Digital Dramaturgy

Digital Dramaturgy


A google chat at the end of the work day between Graham F. Scott (SWS Digital Dramaturg) and Laurel Green (Artistic Associate).

SWS Shot Final
Early cocktail napkin sketch of SpiderWebShow by Sarah Garton Stanley.

When Graham first started working with SpiderWebShow he created a proposal to become the site’s ‘digital dramaturg’. It’s fascinating and got him the gig – you can read it here:

Laurel: Hold on…I’m trying figure out how to download a script I’m reading to the hard drive on my Kobo. That to me is Digital Dramaturgy.

Graham: Haha.

Laurel: Ok, here now. Hi. Graham, I’m a dramaturg at ATP where I work with playwrights as they develop their new scripts, read plays for future programming, and I’m the sorta ‘resident contextualizer’ for the plays in our season. I’m curious about your use of the word dramaturg in terms of your work for SWS, and I’d love to hear more about your practice.

Graham F: It made sense to me because the original goal of the SWS was to build a “National Theatre” that made sense for the Internet age. Reading the original proposal, I felt that it was going to be actually very difficult to separate the project’s artistic goals from their technical realization. Which is why I kind of asserted myself a bit more and said that not only was I going to write some code, but I had to have some sort of advisory role, helping the creators see the technical limits, but also the technical possibilities.

Laurel: Which makes sense that in a dramaturgical role you would function as a technical facilitator, editor and writer. When I’m working on a script I have to keep the audience’s understanding and experience front of mind.  Also, I’m thinking about how content informs the shape and style of the piece.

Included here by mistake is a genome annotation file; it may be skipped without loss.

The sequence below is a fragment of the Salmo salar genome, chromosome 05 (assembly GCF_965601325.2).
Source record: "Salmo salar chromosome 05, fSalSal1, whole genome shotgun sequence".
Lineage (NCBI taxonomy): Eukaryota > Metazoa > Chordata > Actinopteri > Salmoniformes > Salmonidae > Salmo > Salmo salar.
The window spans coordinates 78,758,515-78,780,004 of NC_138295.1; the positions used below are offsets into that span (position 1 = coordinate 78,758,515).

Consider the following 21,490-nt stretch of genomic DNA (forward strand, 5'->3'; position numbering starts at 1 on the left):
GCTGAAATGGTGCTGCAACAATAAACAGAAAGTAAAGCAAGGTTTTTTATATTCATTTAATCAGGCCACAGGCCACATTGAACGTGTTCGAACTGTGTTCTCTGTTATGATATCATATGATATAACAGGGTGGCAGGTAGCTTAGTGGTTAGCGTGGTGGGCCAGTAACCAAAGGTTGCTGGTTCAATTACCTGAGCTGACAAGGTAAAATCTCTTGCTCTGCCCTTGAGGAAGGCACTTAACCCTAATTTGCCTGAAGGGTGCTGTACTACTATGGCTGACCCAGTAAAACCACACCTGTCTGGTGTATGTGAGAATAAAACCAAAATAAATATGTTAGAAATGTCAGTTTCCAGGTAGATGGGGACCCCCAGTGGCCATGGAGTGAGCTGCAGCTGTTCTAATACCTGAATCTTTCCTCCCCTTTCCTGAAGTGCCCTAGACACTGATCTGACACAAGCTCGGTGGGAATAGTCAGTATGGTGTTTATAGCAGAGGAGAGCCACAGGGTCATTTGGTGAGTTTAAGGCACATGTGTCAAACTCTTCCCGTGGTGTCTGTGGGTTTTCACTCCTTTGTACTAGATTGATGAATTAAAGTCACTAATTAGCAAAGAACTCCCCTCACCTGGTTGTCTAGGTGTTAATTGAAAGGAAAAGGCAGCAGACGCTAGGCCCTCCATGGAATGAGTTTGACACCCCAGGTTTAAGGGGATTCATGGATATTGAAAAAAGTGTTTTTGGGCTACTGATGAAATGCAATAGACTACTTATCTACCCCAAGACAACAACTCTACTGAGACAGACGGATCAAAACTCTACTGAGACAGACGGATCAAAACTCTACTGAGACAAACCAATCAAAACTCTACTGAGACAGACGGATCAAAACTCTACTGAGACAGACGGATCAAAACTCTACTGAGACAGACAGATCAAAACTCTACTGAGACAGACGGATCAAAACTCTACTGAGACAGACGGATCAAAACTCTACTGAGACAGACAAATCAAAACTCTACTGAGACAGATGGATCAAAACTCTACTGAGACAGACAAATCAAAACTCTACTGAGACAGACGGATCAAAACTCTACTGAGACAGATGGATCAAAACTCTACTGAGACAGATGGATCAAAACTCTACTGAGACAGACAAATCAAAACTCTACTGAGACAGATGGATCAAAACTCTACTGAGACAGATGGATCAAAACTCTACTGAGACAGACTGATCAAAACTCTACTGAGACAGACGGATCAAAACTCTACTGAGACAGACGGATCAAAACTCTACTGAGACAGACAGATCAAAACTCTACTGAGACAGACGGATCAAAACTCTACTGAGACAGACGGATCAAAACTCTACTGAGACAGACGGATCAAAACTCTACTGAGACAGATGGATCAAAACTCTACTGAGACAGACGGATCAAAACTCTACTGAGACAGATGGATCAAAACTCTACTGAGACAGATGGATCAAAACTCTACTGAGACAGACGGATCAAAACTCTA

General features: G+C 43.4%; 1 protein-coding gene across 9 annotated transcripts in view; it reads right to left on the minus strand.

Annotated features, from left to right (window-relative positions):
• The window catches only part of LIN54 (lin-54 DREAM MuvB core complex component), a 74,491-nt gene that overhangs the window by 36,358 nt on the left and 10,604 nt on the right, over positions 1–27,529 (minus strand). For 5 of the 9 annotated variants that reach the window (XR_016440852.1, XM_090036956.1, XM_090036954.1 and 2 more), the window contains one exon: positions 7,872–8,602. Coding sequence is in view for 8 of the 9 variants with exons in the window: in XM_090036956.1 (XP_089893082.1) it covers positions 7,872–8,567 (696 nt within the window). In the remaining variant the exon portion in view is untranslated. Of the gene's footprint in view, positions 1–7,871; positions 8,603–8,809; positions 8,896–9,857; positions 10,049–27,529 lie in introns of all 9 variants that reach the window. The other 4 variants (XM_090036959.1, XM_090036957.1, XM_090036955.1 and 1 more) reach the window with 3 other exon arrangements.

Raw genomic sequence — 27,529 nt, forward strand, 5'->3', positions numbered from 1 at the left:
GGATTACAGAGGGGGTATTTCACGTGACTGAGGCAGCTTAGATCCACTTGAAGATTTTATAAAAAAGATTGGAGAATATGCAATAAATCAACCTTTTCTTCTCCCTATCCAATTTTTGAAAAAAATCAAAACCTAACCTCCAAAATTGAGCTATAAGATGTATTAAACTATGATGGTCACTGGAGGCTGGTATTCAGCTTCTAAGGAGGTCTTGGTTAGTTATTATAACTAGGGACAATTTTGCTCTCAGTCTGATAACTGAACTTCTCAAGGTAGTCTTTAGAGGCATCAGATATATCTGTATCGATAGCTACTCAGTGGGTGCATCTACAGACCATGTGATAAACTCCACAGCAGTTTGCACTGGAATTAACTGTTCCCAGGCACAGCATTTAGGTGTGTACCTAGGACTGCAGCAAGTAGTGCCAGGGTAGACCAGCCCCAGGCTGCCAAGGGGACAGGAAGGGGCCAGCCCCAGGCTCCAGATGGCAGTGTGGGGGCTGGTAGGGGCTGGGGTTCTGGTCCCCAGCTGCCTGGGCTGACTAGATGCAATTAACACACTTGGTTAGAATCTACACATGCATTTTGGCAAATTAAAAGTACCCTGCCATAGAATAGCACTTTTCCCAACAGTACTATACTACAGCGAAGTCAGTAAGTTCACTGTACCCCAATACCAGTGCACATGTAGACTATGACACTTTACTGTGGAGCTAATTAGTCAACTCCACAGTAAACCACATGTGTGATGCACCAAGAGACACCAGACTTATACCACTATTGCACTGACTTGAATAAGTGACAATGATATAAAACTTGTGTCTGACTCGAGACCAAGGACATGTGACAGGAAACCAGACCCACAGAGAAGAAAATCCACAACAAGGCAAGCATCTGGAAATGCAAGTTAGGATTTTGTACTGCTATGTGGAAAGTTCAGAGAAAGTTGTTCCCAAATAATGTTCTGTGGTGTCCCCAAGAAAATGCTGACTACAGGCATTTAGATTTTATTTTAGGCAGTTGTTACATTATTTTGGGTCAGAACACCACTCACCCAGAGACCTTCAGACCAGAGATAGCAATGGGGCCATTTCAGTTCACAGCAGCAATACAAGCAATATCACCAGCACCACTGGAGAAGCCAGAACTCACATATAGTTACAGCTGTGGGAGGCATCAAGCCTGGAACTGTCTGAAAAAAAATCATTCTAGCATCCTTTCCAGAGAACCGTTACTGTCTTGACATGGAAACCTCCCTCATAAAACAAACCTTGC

Graham F: Yeah! And for me I think it’s also about maintaining a little critical distance during the creative process, and posing questions that might help clarify what’s going on for the creators who are so deeply embedded in it. Like: “Here’s what I’m seeing and hearing. Is that what you intended?”

Laurel: I think that critical distance is totally key to working as a dramaturg. So, can you share some anecdotes about what it’s been like to work on SWS thus far?

Graham F: Sure. It has involved a lot of Google Hangouts, because we’re all seldom in the same city. So a lot of highly-pixellated streams of Sarah beaming in from Saskatoon or St. John’s or Vancouver or wherever she is that day. We had early arguments about how to translate the name into the design….because the name was meant to evoke the web of theatrical creators across the country who were collaborating on it. If you literally drew the lines on a map it would be this crazy spider’s web.

Laurel: Ah, yes.

Graham F: It’s a metaphor—and a perfectly good one! I was dead-set against actually using an image of a spider, however. Very early on, there were a bunch of visual things we decided we could never, ever use for this project:

no spiders

no red curtains about to be raised

no laughing/crying drama masks

no Matrix-y computer code

Much of that was just to try and inoculate ourselves against kitsch and cliche.

But also: I thought it was important that we get closer, visually and conceptually, to where contemporary “net art” is right now…or I should say, where it was last year. (It moves pretty fast)

Laurel: It does move fast. I think that’s part of the anxiety over how to design one’s space online…

Graham: Exactly. And “space” was a word we actually haggled over a whole lot. Because: I argued that the idea of “space” was wrong for an online venture.

Laurel: Interesting. Why?

Graham: The whole idea of the internet as a “space” seemed, to me, a bit creaky in 2013. Like when someone says “information superhighway” or “cyberspace” — it’s this hangover from the ’90s, when all of the imagery related to computers and the internet is explicitly spatial: think cyberpunk classics like Lawnmower Man or Hackers or The Matrix. When in reality, the internet is a bunch of people sitting at their desks or waiting for the bus playing with their phone or whatever.